After nearly 160 years of operation – albeit sporadic and marred by fits and stops in production – the gates were pulled closed on Port Ellen for the last time.  But let’s step back a bit and take a quick peek over our shoulder at the road that brought us to this juncture.  This will be a brief history (and I mean very brief), as this subject has been covered elsewhere by others, and I’m simply trying to provide a little bit of context.

In 1825, along the shores of Loch Leodamais in the wee fishing village of Port Ellen, the Port Ellen distillery was founded by one A.K. MacKay and Co.  His initial investment of effort may have been impressive, but perhaps his management skills left something to be desired, as bankruptcy proceedings followed shortly thereafter.  According to the inimitable resource, Malt Madness, the distillery ‘changed hands a few times’ in the 11 years between its founding and the 1836 acquisition by 22 year old distilling entrepreneur John Ramsay.  Ownership then remained in the Ramsay family until 1920, when the distillery was bought by the Port Ellen Distillery Company.  This tenure was to be short lived, however, and came to an end in 1927, when the distillery was acquired by DCL (the forerunner to what is today drinks giant, ‘Diablo’…err…I mean ‘Diageo’).  Within two years of acquisition DCL mothballed Port Ellen and the distillery sat in silence for four long decades.  Whisky production would not resume on site until 1967.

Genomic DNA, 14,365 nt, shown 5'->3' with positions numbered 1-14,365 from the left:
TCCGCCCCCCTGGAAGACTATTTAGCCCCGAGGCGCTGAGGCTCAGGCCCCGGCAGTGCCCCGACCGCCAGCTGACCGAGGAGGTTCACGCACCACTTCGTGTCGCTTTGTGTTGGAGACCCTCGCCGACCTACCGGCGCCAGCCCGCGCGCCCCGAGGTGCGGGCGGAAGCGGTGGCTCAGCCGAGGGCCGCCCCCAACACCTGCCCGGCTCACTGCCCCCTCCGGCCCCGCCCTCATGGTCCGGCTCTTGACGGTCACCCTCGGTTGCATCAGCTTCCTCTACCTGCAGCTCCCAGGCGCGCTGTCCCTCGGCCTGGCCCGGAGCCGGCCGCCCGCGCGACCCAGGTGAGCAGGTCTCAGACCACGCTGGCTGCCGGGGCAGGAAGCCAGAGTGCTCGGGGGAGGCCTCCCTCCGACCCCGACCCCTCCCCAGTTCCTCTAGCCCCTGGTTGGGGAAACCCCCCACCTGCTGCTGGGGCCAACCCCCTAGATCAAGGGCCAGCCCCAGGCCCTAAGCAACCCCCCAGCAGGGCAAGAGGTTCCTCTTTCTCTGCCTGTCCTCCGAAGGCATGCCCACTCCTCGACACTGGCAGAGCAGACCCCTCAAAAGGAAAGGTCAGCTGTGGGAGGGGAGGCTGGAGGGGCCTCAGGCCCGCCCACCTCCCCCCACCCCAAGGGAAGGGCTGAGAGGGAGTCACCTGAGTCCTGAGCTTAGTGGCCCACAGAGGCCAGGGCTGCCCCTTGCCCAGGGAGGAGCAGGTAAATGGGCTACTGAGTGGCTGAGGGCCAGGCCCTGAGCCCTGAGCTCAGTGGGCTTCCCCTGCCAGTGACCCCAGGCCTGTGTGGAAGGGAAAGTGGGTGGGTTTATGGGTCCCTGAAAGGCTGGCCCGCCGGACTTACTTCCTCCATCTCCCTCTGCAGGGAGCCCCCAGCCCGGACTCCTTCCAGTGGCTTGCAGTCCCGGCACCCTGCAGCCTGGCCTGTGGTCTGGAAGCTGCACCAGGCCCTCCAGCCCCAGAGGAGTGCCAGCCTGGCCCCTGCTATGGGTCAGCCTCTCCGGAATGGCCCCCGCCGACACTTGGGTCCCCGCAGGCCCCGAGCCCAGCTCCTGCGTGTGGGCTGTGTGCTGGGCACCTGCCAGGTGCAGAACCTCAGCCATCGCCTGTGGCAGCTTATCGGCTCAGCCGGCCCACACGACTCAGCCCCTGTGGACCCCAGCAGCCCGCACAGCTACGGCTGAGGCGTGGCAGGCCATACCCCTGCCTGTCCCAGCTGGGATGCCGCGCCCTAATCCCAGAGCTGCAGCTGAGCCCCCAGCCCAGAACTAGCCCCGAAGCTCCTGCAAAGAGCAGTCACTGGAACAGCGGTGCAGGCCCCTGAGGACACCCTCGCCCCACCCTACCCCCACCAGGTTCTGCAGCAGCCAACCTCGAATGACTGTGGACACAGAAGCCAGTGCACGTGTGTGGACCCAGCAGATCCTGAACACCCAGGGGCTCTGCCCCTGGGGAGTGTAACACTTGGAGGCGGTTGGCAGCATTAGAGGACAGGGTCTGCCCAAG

Knowing as we do that the distillery was once again mothballed – this time permanently – in 1983, tells us that there were really only about 16 years worth of production between 1967 and 1983 from which all of the contemporary stocks of Port Ellen have been pulled.  This small window, and low peek distillery capacity, speaks volumes to the possible remaining stores of Port Ellen resting in situ in all of Scotland’s warehouses.  What is especially disheartening is turning our thoughts towards just how many barrels probably ended up lost to blending.